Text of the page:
Rein Raamat’s Hell (1983) adapts the engravings of Estonian graphic artist Eduard Wiiralt into a surreal, grotesque, and heavily sexual animated short. Wiiralt’s three source works, “The Preacher,” “Cabaret,” and “Hell,” date back to the early 1930s and portray a cacophony of bacchanalia, hysteria, and violence in the final years of Estonian independence amid the unrest of the Great Depression and European instability. Raamat’s Hell (Põrgu) was created in the comparably uncertain time of Soviet dismantling and collapse. The short is unsettling in its physical fluidity, like an Eastern European, art film prediction of the climax to Brian Yuzna’s Society (1989).
Horror can be elegantly simple. Consider Rod Blackhurst and Bryce James McGuire’s Night Swim (2014), where a nighttime dip by Eve (Megalyn Echikunwoke) in a backyard pool results in an unexpected observer. Chills and scares are developed in the short’s brief four minutes using a novel idea and some carefully paced storytelling. Dive in, horror fans!
The Criterion Collection, a continuing series of important classic and contemporary films presents Puzzle of a Downfall Child.
Based on his own interviews with troubled fashion model Anne St. Marie, Jerry Schatzberg’s Puzzle of a Downfall Child is an unnervingly intimate, narratively-fragmented portrait of a top fashion model in personal and professional decline. Faye Dunaway, fresh from her star-making role in Bonnie and Clyde, delivers a tour-de-force performance as Lou Andreas Sand, once a celebrated model now shored up in an isolated beach house struggling to maintain her partial grasp on reality. Directly influenced by the European art cinema of Alain Resnais, Ingmar Bergman, and Michelangelo Antonioni and boasting a screenplay by acclaimed screenwriter Carole Eastman and supporting performances by Barry Primus, Roy Scheider, and Viveca Lindfors, Puzzle of a Downfall Child is a visionary film emblematic of the disenfranchised subjects, art-film sensibilities, and young, creative filmmakers that made the New American Cinema.
- New 4K digital restoration, supervised by director Jerry Schatzberg, with uncompressed monoaural soundtrack on the Blu-ray
- New interviews with Schatzberg and actor Faye Dunaway
- Alternate opening sequence prepared by the studio
- New interview with playwright Elisabeth Bouchaud
- Fashion of a Downfall Child, scholar Drake Stutesman on the film’s costumes and fashion trends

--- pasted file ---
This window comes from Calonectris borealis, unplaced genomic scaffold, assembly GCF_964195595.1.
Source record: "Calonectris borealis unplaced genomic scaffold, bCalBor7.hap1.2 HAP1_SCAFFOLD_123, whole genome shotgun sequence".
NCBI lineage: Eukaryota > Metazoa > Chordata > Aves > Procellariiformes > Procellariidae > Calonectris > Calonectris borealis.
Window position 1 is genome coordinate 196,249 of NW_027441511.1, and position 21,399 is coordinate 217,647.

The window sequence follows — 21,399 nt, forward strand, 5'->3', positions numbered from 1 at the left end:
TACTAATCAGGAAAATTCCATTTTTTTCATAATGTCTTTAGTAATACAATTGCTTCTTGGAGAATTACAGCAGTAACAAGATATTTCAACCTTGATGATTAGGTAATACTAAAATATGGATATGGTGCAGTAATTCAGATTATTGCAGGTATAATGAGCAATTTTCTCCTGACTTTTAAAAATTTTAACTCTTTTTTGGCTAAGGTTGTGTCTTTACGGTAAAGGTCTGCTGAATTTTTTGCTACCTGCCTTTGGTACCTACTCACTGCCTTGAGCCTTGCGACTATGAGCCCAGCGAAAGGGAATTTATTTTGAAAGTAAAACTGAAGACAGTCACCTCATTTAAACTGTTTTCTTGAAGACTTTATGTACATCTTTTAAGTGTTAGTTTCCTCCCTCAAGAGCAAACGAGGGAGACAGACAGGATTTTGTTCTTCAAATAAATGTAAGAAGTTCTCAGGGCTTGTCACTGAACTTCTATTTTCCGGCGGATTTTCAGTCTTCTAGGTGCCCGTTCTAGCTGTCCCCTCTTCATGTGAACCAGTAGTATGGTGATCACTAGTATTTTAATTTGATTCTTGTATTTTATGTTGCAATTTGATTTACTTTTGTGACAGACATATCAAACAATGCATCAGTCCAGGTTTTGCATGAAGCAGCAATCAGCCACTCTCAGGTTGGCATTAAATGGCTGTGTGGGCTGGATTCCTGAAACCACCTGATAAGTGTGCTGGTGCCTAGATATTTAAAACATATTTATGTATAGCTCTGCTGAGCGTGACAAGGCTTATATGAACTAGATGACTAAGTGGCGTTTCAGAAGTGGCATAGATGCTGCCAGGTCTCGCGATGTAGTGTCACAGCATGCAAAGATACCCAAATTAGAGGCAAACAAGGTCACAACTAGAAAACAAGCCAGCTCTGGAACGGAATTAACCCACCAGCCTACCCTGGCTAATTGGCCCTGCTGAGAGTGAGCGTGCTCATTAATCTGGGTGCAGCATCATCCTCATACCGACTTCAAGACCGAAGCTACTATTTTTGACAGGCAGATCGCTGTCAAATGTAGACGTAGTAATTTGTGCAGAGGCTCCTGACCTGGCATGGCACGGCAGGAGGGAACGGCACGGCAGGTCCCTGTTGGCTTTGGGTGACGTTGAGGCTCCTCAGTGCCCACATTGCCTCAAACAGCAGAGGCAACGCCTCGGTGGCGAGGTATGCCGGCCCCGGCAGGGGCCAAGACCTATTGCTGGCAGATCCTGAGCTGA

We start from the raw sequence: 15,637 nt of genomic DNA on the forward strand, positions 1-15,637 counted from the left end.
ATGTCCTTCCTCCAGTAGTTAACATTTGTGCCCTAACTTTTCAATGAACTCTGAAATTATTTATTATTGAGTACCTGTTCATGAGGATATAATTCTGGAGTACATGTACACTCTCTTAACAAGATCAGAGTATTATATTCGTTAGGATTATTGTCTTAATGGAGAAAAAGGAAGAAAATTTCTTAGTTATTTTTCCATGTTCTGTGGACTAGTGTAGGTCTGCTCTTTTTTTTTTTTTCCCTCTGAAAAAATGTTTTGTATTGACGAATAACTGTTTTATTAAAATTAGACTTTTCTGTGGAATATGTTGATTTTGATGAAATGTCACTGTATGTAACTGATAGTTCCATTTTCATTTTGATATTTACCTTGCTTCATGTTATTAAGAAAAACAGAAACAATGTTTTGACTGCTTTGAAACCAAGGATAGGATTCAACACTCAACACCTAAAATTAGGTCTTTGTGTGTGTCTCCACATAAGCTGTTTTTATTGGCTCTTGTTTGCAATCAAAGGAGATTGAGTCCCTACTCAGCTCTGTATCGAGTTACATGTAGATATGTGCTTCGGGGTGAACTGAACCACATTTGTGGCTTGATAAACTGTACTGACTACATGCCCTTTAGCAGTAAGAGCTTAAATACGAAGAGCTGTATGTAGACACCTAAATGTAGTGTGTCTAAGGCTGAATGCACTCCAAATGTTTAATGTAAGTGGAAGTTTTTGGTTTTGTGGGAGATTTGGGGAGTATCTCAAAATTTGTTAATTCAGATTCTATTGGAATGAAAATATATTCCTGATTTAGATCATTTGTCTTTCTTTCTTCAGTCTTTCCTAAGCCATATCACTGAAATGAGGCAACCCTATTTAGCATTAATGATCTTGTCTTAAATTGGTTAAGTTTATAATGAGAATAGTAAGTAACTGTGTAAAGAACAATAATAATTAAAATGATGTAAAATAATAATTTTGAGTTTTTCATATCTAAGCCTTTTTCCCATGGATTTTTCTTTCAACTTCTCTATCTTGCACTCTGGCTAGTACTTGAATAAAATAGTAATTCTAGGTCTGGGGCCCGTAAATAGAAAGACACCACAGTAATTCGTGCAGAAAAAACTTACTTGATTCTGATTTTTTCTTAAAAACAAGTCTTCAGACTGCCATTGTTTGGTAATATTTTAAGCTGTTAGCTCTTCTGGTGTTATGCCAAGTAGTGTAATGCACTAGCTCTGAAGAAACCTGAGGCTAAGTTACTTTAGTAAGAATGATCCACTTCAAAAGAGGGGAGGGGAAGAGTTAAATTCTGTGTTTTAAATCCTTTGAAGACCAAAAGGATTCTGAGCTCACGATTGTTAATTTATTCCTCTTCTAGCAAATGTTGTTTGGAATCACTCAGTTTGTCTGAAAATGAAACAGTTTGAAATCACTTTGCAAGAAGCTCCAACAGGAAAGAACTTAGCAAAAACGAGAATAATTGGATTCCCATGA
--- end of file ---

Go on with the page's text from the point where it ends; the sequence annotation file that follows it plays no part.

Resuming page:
- Sounds from Across the Ocean, scholar Jay Beck on the film’s sound design
- PLUS: An essay by filmmaker and photographer Bruce LaBruce
The Criterion Collection’s announcements for January 2018 sees the return of G. W. Pabst to the Collection, the long-expected arrival of John Hughes with a less-expected title, a Ken Loach Palme d’Or winner, and the return of the Eclipse series! From a trailer perspective, it is the release of Janus Films’ Night of the Living Dead 4K restoration trailer that has likely made the greatest waves. George Romero’s classic 1968 film has probably never looked better, even when it was first released.
MMC! keeps our creepy October rolling with Dave Fleischer’s spook-errific animation classic, Snow-White (1933). This Betty Boop masterpiece was animated almost single-handed by Roland Crandall over six months, his reward for loyal service to Fleischer Studios. The short features an array of creepy gags and set-pieces, the highlight of which is the Mystery Cave portion where a rotoscoped Cab Calloway performs “St. James Infirmary Blues” as a ghostly Koko the Clown. I first saw Snow-White in a class on the Disney Company where the very knowledgeable professor cited the rotoscoped appearance of Cab Calloway as an introduction of realism into the film, something I never understood given the very fantastic animation applied to the phantom Koko transforms into and the almost unnatural, counter-intuitive physics of Calloway’s glides and moonwalks. Snow-White has been preserved by the National Film Registry and can be found on Blu-ray in Volume 4 of Olive Films’ Betty Boop: The Essential Collections.
Among the last ten films I’ve watched, top marks go to the traumatic chronology of Muriel, or The Time of Return and The Dust Bowl‘s heartbreaking ecology, while Nothing Bad Can Happen might be a feel-bad masterpiece if you can stomach its tortuous content. Those looking to kick off this Halloween month with a mix of class and trash might consider the double-bill of The Beauty of the Devil and Mystics of Bali, an unexpected celebration of supernatural deals gone wrong.
- Mystics in Bali (H. Tjut Djalil, 1981)
- The Beauty of the Devil (Rene Clair, 1950)
- The Royal Tenenbaums (Wes Anderson, 2001)
- Okja (Bong Joon-ho, 2017)
- Muriel, or The Time of Return (Alain Resnais, 1963)
- Fury of the Karate Masters (Alfredo B. Crevenna, 1982)
- Evil Ed (Anders Jacobsson, 1995)
- The Dust Bowl (Ken Burns, 2012)
- Wonder Woman (Patty Jenkins, 2017)
- Nothing Bad Can Happen (Katrin Gebbe, 2013)
Finally, The Royal Tenenbaums remains a sad, warm blanket ready for when I need it.